The Boulton Lecture was inaugurated in 1991 in honour of our founder Captain AN (Norman) Boulton MBE, VRD, B.Com., AAUQ (1904 - 1992).
These lectures are held from time to time and are initiated by a Branch of the Company, sometimes working in concert with other maritime industry bodies. The subject of the lecture is not specified but is generally on a theme of relevance and interest to the maritime community.
The lecturer is selected on the basis of his or her knowledge of the subject and ability to contribute to industry discussion or decision making.
This year's lecture was on 26 October 2011 was hosted by the Melbourne Branch and the title of the lecture was "The Tampa 10 Years On...".
Our guest speakers was the world renowned Human Rights Barrister sJulian Burnside QC and Sam Horgan SC.
This year’s lecture was kindly sponsored by Holman Fenwick Willan and the Maritime Law Association of Australia and New Zealand. Their support of The Company is very much appreciated.
Alexandra Evered, Hon. Sec, Melbourne Branch
The Company of Master Mariners of Australia Ltd
C/O Bayside Shipping Services Pty Ltd
PO Box 16, Bay Street
Port Melbourne VIC 3207
T: 03 5424 1224 F: 03 8677 1801 M: 0438 663 466
E: / W: www.mastermariners.org.au
The Boulton Lecture, 2012, Fremantle, W.A.
Two papers were presented. The links below are to the PDF documents:
The Boulton Lecture, 2010, Fremantle, W.A.
Captain Richards A Coates FNI
Criminalisation or Fair Treatment of Seafarers
The current trend to criminalise seafarers involved in accidents has been with us for many years and, despitea good deal of pressure from within the industry on the relevant authorities, it is showing no signs of abating.
This presentation will cover:
- What we perceive to be the root causes of this trend
- High profile cases, the Institute's role and the industry's response generally
- The role of management specifically
- The contrasting attitude of the authorities to real crimes
- What more can be done
We perceive that criminalisation has come about for the following reasons:
- The industry's poor track record of casualties, particularly in the 1970s and 1980s
- A series of high profile incidents since then
- The proliferation of flag states without the means, or perhaps inclination, to assess the competence of their seafarers involved in accidents and impose sanctions on their Certificate of Competence where appropriate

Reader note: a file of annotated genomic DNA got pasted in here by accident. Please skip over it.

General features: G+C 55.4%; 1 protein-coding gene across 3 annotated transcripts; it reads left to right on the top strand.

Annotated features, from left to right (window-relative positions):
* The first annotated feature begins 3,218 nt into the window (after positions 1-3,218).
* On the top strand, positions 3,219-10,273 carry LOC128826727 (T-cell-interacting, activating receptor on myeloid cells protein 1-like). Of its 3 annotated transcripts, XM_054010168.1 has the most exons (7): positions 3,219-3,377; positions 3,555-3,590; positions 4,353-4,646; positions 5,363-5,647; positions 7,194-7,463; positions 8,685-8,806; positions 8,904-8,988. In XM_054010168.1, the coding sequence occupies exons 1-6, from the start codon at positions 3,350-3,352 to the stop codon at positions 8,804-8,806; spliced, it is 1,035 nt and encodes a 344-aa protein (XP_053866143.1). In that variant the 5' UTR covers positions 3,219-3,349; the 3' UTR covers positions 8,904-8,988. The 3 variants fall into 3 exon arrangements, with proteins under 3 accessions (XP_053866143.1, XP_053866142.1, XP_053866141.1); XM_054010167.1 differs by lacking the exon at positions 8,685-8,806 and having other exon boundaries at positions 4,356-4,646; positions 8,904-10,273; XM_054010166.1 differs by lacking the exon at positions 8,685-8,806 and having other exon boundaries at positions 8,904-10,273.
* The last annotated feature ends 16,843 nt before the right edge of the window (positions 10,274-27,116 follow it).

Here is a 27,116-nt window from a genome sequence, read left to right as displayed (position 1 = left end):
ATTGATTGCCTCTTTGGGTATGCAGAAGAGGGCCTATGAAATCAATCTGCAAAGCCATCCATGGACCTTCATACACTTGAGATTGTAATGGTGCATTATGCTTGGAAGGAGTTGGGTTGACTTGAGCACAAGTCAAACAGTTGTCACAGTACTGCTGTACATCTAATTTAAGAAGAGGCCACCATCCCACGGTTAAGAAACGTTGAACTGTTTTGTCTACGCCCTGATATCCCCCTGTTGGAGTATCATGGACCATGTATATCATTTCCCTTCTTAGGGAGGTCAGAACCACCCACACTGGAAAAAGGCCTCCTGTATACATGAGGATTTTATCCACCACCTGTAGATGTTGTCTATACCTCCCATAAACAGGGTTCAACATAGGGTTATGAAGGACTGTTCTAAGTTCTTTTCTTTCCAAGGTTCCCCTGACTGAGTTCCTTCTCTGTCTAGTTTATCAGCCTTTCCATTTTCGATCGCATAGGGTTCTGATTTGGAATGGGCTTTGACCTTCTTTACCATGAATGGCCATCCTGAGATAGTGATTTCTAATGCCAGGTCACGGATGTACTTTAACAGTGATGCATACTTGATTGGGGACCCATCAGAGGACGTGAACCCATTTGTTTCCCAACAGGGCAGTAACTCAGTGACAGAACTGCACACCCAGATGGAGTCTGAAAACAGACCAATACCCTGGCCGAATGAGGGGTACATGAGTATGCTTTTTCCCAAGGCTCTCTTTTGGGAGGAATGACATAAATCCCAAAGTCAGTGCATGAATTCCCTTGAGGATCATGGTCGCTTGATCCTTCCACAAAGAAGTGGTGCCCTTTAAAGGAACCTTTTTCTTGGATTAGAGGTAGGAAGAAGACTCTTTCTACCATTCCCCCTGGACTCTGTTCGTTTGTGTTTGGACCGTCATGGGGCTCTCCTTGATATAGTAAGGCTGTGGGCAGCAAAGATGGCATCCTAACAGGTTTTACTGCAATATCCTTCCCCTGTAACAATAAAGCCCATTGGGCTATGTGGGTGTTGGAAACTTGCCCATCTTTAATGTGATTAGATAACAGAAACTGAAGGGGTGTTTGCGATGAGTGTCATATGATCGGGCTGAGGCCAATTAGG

- The seeming inability of some flag states to investigate casualties properly
- The irresponsible actions of the rogue element of shipowners before and after a casualty befalling their ship, including the invisibility of some (and their insurers)
- Increased environmental awareness of the public generally; and
- The litigious blame culture in most countries.
Doubtless there are many other factors involved in individual cases but these serve to set the scene before covering a number of high profile cases.
Country of Prosecution - France; Year of casualty - 1999
The Master was held after the successful abandonment of the ship in a Biscay storm without the loss of life or injury. Extensive oil pollution occurred as the ship broke up and sank after a port of refuge was denied.(The ship probably wouldn't have made it anyway). The Master was released on bail, fled the country and refused to return. This is understandable but occasioned a disservice to his profession and fellow seafarers as it reinforced the perception that seafarers must be held to stand trial.
There followed extensive political response in the European Union, (the three Erika packages) to eradicate old, single hulled tankers and sub-standard operators. The main perpetrators (being the owner, the charterer and Classification Society) were found guilty and fined, but the Master was exonerated in absentia and the flag state hid behind sovereignty, thus escaping criticism.
The Nautical Institute covered the situation in Seaways and engaged with IFSMA and other bodies to address seamanship and legal issues, which eventually led to The Fair Treatment of Seafarers recommendations to the International Maritime Organisation.
Country of Prosecution - Spain; Year of casualty - 2002
On this occasion, the Master was held after successful partial lift-off of the crew off northern Spain without the loss of life or injury. He and two senior officers remained on board to assist the salvors. Extensive oilpollution resulted as the ship broke up and sank after a request for a port of refuge was denied. In fact, theship was ordered to steam further away from the coast and a tug was sent to tow her away (into worsening weather) Meanwhile, the appointed Salvage Team were delayed by red tape at a Spanish airport. The Master was subsequently released on bail to a hotel after 80 days in a high security prison. He remained in Spain for some 3 years awaiting trial but was eventually allowed home to Greece on bail of Euro 3 million. The case still hasn't come